2nd Half Hitter Bust Candidates

On Monday, I identified four second half breakout candidates based on a combination of traditional evaluation methods I use, which include looks at both average batted ball distance and xBABIP marks. Today I check in on some potential busts for the rest of the season. Owners should strongly consider shopping these players in the hopes of executing a sell high trade.

Just to clarify, bust in this sense does not mean worthless, but instead disappointing compared to each player’s performance before the All-Star game.

Domonic Brown

Though he certainly appeared on many preseason sleeper lists, no one saw this coming. Brown is on pace for 39 home runs, 114 RBIs and 13 steals. It should be no surprise to read that I don’t think he comes close to reaching that home run total by the end of the season. At the beginning of July, I noted the huge disconnect between his average home run plus fly ball distance and his HR/FB rate. At the time, his HR/FB rate sat at 25% and it has fallen to 22.5%, so some regression has already begun.

His season could actually be described as a typical former prospect finally blossoming, but with a month — May — in which he went bonkers. He posted an insane 42.9% HR/FB rate that month, while every other one has been in the teens. Right now, his average distance sits at about 281 feet, which isn’t much higher than the league average. It is true that Citizens Bank Park inflates left-handed home run power. But that effect, along with his distance, matches up better with a low-to-mid teen HR/FB rate and certainly not anything above 20%. Speaking of his home park, his home HR/FB rate is double his away rate! Crazy. If we assume a 14% HR/FB rate the rest of the season, that would put him on a 24 home run pace for a full year. That sounds about right, and it’s a far cry from what he has done so far, potentially disappointing many of his owners.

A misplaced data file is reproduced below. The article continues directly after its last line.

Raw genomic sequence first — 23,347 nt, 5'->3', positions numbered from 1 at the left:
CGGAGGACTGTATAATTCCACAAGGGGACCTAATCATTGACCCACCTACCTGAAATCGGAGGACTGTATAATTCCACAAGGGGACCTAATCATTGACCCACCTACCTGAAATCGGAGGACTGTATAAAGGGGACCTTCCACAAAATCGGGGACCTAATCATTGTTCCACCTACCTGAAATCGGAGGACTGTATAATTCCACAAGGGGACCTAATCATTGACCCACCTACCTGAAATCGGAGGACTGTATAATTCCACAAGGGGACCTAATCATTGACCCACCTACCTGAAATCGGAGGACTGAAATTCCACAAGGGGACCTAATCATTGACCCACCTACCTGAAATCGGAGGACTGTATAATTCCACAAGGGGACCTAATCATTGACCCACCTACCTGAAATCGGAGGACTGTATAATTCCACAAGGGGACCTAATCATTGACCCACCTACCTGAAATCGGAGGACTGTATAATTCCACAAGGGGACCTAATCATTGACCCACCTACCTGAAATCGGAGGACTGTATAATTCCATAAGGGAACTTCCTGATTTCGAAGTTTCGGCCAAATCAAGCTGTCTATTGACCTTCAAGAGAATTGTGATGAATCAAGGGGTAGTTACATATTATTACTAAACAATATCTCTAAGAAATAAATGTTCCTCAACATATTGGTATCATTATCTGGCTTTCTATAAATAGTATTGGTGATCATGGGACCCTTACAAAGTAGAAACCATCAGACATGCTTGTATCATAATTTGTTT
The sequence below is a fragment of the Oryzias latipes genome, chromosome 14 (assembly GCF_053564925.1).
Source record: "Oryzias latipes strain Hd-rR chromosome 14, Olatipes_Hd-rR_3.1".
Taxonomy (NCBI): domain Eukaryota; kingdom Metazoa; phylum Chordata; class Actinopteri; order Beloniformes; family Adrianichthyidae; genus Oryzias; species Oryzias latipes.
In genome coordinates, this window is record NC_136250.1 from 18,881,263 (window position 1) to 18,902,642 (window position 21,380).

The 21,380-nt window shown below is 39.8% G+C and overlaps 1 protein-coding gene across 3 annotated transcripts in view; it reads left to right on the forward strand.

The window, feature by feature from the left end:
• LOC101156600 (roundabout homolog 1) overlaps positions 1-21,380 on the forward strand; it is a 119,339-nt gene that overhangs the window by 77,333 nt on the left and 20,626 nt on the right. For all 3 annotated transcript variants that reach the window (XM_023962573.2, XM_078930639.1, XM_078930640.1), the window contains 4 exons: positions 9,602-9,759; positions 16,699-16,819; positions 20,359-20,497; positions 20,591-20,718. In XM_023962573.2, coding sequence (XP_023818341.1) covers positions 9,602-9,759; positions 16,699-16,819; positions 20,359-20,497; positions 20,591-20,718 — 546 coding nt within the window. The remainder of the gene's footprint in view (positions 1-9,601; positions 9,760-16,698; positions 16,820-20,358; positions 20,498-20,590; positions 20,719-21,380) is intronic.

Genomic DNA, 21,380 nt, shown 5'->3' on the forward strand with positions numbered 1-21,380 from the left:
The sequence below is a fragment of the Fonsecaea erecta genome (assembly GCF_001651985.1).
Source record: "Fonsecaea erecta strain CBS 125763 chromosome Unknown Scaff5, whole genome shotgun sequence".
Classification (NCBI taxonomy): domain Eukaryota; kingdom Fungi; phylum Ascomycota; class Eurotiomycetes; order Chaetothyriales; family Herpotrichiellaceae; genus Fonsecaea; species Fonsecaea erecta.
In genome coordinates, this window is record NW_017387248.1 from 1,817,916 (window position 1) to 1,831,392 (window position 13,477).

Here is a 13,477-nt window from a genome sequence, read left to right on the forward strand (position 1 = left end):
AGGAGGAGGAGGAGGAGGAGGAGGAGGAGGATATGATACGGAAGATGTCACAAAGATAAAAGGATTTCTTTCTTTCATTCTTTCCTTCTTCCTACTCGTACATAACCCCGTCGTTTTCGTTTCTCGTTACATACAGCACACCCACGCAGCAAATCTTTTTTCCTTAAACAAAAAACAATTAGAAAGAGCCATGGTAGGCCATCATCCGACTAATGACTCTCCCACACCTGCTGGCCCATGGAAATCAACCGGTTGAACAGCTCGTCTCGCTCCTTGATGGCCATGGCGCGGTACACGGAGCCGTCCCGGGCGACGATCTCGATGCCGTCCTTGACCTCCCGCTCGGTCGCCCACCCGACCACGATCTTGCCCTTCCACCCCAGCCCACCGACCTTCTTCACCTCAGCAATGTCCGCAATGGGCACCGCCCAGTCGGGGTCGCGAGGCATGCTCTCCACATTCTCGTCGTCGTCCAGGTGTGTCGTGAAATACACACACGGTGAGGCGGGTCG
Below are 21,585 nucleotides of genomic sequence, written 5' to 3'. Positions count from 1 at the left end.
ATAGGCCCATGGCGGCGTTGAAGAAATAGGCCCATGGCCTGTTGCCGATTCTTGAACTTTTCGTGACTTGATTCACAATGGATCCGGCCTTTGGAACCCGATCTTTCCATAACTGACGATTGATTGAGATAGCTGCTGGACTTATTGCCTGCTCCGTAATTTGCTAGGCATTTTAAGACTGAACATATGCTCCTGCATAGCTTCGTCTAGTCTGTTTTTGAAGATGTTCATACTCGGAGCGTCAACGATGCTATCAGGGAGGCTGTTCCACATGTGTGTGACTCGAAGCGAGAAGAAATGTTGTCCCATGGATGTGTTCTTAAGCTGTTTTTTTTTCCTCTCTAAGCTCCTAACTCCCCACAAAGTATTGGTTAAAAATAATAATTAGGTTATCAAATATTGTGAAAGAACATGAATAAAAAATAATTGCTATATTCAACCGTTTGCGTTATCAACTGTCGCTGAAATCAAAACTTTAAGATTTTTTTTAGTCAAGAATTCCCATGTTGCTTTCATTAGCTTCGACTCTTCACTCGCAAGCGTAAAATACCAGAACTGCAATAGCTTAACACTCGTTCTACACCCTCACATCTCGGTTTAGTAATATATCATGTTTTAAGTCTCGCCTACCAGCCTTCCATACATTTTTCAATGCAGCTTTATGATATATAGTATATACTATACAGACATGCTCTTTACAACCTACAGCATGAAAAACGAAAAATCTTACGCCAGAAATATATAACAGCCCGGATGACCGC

Carlos Beltran

Beltran’s name also appeared in my early July look at surprising batted ball distances linked to above. Amazingly, his distance has deteriorated even further since. It now sits at just about 277 feet, which is easily the worst mark he has recorded since 2007, the first year this data is available. If you look at his historical HR/FB rates, you wouldn’t assume his current 17.8% mark is out of place. But when you realize that his balls are simply not being hit as far, then the alarm bells start to ring.